"For me, it'll be a sad day when I look in the huddle and he's not that left tackle," Smith said.
While Gross has remained constant, Smith has had his ups and downs, including a broken leg in 2004 and a two-game suspension in 2008 for punching a teammate. Gross has been there to see him through good times and bad.
"I think for as long as Steve has been here, the person that has been his backbone, the person that has been his liaison, the person that has been behind the scene really controlling that inner animal, that has been Jordan," Newton said.
"It will never probably come out the way people will want to say it, and maybe I'm giving Jordan too much credit, but he doesn't get a lot of credit at all."
Gross doesn't care about the credit. He cares about spending time with close friends such as Kalil and left guard Travelle Wharton. He cares about playing his best whether it's in a big game against the Saints for the division lead or to end a losing streak, of which he's seen way too many.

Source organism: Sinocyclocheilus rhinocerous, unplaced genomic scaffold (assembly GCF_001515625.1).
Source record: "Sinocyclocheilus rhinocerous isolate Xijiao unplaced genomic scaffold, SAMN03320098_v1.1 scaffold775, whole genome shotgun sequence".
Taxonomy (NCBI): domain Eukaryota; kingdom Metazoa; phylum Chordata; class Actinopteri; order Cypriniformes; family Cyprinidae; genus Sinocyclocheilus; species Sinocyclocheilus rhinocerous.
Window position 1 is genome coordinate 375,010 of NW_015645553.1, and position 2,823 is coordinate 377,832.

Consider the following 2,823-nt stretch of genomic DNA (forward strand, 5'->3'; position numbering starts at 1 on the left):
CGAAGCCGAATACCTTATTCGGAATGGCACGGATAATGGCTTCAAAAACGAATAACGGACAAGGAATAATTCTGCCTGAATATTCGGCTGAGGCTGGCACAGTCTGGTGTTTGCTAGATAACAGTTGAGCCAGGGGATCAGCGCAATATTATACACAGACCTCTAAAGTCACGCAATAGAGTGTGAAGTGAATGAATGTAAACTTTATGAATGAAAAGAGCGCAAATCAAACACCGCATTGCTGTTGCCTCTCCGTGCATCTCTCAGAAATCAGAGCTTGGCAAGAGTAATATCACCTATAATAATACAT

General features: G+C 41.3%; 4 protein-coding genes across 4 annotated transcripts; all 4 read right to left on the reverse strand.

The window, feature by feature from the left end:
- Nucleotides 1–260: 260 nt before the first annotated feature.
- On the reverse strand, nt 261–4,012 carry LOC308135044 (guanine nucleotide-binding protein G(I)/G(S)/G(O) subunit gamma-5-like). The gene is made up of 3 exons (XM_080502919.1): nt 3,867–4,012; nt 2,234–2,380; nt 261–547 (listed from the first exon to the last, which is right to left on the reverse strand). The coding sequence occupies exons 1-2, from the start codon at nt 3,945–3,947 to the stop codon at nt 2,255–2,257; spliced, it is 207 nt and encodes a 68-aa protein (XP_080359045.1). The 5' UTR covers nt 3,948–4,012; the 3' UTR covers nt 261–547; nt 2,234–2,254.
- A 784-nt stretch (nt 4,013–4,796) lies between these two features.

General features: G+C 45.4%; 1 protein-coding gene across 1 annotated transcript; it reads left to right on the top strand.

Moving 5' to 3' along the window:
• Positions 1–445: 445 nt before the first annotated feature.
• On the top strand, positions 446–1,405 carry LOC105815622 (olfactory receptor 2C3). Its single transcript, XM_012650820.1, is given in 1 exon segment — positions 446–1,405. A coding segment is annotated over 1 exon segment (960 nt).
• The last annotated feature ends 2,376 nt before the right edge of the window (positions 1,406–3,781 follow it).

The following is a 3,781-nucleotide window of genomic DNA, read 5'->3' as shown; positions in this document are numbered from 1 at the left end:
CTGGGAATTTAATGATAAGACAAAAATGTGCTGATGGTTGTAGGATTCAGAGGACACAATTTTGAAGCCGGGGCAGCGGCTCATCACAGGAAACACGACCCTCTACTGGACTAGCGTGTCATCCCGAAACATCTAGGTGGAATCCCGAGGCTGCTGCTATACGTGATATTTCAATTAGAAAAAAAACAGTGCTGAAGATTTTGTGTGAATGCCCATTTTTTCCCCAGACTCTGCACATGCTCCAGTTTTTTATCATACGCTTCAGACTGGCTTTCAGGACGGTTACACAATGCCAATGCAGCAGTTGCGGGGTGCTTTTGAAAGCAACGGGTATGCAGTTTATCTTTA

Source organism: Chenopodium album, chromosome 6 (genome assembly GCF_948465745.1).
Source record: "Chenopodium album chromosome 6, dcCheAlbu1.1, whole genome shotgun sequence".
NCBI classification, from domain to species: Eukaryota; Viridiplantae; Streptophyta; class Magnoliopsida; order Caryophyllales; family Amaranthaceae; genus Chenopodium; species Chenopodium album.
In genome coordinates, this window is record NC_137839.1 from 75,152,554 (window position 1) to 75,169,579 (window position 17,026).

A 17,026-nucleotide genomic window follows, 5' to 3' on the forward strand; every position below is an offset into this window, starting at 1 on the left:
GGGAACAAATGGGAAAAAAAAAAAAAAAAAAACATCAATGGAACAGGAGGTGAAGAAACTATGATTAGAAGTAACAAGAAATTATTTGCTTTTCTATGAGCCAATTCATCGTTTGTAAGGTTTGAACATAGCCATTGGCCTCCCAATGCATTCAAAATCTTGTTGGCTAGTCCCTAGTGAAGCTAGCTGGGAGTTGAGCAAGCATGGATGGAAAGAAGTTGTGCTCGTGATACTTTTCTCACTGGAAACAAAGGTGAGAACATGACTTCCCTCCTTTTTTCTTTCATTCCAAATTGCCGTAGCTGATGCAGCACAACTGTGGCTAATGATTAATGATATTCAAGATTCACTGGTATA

"It's that old adage, there are guys that play professional football and then there's professional football players," Kalil said. "As long as I've known Jordan, he's always been the epitome of a true professional."
But Gross wants to win. If this is his last season, he wants to go out the way he came in -- with a trip to the Super Bowl.
If he doesn't, he won't complain. That's one thing you'll never hear from this 6-foot-4, 305-pounder.
"If you told me when I started my career it would end up like it did, I would have taken it in a second," Gross said.
Gross doesn't want it to end just yet. He wants bigger games than Sunday's. He wants a home playoff game like the one against Dallas in 2003.
He said of that victory, "We came in after the game and [kicker] John Kasay stood up in a chair and said, 'None of you guys know this, but we have a tradition here that when we win a playoff game we go and high-five a lap [with fans] around the stadium.'
"That's something I really am hoping to tell the guys this year."
And because Jordan Gross is who he is, they'll listen.